Chris Myers

    PS The creator of that jokey map of the area was a gentleman called Frank Timings. (I think I vaguely remember him). The 1945 booklet contains a wonderful selection of his sketches of HG life. They are all in the website.

    • Keith Regan Haycock says:

      My Dad was in the home H/G Brownhills branch His name Mr Fredrick Haycock, he used to tell me a load of stories about a few bombs that never exploded. The one I remember
      is when Dad had to break into Brookes shop high street because a bomb never went off, he told me he put it in a bucket of water. When the owners got to the shop they thought Dad had broken in and they called the police.

  16. Chris Myers says:

    The offer to mention father, grandfather and whomever in my Home Guard website is still open! They and their service mustn’t be forgotten. If anyone has information I should be delighted to hear from them.

    Please email me or leave a feedback message through the website –



  17. aerreg says:

    i do not know if the following information is of any inerest on the brownhills home gourd the first unit was set up in the wardens post by the memoriol hall lichfield road i have a photgraph unfortunatly ime not skilled enough to enter it on this modern machine i have the first uniform the arm band one side says ldv look duck and vanish the home guard here are some names of these first recreuts my dad dave fullelove jack brewe the baker fred bowen council officer mr udall i think he had officer level again council post edgar pritchard surveyor fredy heath insurance man mr mason mr maddocks to name just a few they do not have battle dress just along over coat and cap one or two became arp men i think the first rifle was a broom stale with the kitchen on it and corpral hodgis says in dads army they dont like it up um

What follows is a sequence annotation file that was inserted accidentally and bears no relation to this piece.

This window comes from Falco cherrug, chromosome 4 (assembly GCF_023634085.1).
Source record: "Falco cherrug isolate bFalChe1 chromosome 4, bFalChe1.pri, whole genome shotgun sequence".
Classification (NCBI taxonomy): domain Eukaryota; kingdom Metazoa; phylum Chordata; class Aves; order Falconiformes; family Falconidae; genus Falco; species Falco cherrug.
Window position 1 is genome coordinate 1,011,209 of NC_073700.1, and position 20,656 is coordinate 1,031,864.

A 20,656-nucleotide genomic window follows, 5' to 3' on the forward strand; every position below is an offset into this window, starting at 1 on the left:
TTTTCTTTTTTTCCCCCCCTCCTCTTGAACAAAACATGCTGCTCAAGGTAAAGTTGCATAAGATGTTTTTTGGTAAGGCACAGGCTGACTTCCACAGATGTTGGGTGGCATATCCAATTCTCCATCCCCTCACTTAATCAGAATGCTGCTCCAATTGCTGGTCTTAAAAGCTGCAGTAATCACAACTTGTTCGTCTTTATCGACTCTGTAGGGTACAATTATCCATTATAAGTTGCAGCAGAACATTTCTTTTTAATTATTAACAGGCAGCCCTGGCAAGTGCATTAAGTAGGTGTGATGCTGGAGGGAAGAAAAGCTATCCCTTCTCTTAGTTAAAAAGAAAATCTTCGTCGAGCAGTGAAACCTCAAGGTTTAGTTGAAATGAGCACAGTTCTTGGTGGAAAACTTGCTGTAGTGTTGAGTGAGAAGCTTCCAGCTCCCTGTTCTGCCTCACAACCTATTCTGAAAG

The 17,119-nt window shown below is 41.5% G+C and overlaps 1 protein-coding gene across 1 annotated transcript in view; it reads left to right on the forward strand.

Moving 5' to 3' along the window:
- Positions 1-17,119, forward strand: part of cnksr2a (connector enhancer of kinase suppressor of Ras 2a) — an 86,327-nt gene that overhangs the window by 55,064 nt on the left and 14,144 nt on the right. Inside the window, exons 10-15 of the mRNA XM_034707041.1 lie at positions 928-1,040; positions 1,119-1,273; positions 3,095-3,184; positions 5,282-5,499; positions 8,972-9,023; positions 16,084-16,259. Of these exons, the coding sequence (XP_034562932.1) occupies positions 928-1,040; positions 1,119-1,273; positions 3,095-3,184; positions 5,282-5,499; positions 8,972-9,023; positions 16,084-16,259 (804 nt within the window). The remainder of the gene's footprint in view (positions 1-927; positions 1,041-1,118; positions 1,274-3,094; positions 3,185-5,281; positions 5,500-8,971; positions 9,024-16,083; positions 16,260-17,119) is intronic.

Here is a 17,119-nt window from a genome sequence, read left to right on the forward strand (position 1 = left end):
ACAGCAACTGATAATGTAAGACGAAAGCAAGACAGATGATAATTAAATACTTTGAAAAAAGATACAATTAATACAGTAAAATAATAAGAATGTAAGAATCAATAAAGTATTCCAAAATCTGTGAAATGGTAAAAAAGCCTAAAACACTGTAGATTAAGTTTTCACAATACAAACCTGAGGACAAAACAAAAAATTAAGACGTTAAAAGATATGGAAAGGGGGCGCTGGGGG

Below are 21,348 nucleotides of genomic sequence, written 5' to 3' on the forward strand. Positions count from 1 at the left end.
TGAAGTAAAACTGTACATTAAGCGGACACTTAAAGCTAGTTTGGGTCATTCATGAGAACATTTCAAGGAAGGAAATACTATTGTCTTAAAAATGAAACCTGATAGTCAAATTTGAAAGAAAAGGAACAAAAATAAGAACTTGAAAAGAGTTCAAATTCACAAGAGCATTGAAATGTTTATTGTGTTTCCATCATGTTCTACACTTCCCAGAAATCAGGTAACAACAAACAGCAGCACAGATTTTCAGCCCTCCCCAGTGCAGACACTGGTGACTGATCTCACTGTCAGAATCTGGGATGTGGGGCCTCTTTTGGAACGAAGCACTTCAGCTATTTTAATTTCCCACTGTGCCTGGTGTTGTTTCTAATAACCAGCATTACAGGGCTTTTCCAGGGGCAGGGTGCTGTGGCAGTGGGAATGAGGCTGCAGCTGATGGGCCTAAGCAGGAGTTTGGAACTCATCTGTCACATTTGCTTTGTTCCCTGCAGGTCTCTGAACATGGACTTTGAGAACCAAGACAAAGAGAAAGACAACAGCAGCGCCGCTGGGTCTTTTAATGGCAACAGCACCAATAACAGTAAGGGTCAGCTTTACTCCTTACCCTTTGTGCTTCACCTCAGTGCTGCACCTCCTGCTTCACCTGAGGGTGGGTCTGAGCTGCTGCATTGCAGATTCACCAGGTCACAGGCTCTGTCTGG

• Chris Myers says:

      That’s very interesting, aereg. You mention the names of Dave Fullelove, Jack Brewer, Fred Bowen, Mr. Udall, Edgar Pritchard, Freddy Heath, Mr. Mason, Mr. Maddocks. I should like to mention them on my staffshomeguard website. Would that be OK? If so, could you check my spelling of the names, please, so that I get them as right as possible. It would be very interesting also to be able to see the photograph. Could you get anyone’s help to show it here, perhaps? Thanks and all the best.